How much extra leave is reasonable for an employee who has exhausted FMLA but is not yet capable of returning to work? Does an employer have to keep the absent employee’s job open?  What medical evidence is needed?   How much interactive dialogue is enough?  What about an employee is who is unreasonable and/or demanding?

A recent opinion from the Eighth Circuit provides helpful guidance about these and other problems employers face when deciding whether extended medical leave is a reasonable accommodation for an employee with a serious medical condition who is not yet capable of returning to work. See Brunckhorst v. City of Oak Park Heights, (8th Cir. 2/4/2019).


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Publisher’s Note:  Today’s guest post is provided by Brandon Underwood, one of my colleagues at Fredrikson & Byron, P.A.   Hopefully Brandon will catch the blogging bug and continue to post….

The Americans with Disabilities Act (ADA) forbids medical examinations and inquiries in employment.  But not all of them.  Instead, an examination or inquiry’s permissibility, and scope, turns primarily on when it occurs.  Too early, and the examination violates the ADA.  Too late, and it may as well.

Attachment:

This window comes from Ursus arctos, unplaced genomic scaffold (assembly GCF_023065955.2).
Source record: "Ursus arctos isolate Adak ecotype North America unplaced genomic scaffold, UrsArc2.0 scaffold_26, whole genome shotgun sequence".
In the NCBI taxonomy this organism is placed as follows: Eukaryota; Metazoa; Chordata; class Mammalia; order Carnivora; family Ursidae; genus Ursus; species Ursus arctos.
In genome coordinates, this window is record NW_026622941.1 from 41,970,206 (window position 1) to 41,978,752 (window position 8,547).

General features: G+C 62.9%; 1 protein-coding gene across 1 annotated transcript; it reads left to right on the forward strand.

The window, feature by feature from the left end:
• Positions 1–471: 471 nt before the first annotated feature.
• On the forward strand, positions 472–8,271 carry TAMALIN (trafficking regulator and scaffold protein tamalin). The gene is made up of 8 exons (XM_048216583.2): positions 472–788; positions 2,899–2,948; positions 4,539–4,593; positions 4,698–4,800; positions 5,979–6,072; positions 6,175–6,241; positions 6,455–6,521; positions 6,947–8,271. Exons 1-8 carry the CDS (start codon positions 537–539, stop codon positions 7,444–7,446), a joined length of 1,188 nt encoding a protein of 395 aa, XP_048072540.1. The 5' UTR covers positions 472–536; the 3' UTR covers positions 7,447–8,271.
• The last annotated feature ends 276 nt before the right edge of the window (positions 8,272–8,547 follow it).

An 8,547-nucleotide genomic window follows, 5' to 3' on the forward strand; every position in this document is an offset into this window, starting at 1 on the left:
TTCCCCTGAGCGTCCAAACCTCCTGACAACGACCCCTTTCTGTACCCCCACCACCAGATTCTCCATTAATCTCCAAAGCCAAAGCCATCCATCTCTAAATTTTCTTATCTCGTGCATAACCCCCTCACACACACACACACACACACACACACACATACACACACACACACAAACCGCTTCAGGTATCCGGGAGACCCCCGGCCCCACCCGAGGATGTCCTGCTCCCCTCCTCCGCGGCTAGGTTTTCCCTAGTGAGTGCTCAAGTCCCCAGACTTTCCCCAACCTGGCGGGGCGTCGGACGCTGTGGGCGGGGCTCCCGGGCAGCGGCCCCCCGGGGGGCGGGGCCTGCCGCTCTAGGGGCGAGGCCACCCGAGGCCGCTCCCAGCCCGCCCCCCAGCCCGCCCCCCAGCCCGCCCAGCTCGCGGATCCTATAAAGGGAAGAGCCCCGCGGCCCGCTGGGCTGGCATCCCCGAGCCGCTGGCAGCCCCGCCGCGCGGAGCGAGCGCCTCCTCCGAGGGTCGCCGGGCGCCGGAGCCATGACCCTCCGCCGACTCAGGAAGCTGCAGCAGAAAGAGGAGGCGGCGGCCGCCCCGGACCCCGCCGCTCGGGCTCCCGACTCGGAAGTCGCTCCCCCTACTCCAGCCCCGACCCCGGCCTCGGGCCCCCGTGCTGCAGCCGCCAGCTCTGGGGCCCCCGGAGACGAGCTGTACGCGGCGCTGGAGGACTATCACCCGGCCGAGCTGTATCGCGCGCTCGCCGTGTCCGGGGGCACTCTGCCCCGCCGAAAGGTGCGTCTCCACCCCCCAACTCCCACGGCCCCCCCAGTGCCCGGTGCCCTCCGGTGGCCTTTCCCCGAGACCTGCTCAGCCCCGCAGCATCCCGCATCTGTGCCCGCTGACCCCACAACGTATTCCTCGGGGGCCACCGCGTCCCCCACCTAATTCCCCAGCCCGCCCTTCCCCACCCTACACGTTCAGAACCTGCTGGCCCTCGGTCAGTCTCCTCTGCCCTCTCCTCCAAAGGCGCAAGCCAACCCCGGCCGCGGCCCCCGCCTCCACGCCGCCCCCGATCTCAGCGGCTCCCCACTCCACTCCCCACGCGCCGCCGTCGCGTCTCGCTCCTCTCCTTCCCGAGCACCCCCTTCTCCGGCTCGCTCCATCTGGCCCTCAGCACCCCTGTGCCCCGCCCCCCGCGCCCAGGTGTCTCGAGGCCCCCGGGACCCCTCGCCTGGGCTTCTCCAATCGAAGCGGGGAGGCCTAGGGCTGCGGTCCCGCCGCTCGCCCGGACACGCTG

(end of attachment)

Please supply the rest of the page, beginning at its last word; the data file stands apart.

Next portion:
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A divided panel of the Iowa Court of Appeals recently ruled that the rules of construction in the ADA as amended in 2008 apply to the Iowa Civil RIghts Act when determining what constitutes a disability (Knudsen v. Tiger Tots Community Child Care Center, No. 2-1011, 1/9/13). Although Knudsen is a public accommodation and not an employment case,

This week we are trying out a new feature on our Blog.  A weekly round-up of important, interesting, practical, or funny employment law information and news posted in blogs or otherwise on the world wide web during the past week.  Please contact us with any information or feedback.  Here we go for the first edition:

This post in HR Observations (Hat tip: Ohio Employer’s Law Blog) explores whether obesity could be the next characteristic to become protected under the anti-discrimination laws.   A group called the "Obesity Action Coalition" complains that discrimination against obese people is widespread.  Employer concern about rising costs associated with employee health coverage, workers’ compensation costs

Earlier this year, we identified the Amendments to the ADA–known as the "ADAAA" –as one of the top human resources challenges of 2009.   The amendments became effective January 1, 2009.   One of the most significant changes in the new law as compared to the old ADA concerns the definition of "disability".   One of Congress intentions in the ADAAA was

A recent study of Iowa employers revealed that 51 percent offered some type of health screening to their employees.  Many companies also offer other "wellness" benefits to encourage employees to exercise and adopt healthy lifestyles.   The wellness program of a prominent Des Moines employer was recently profiled in the Des Moines Register (link here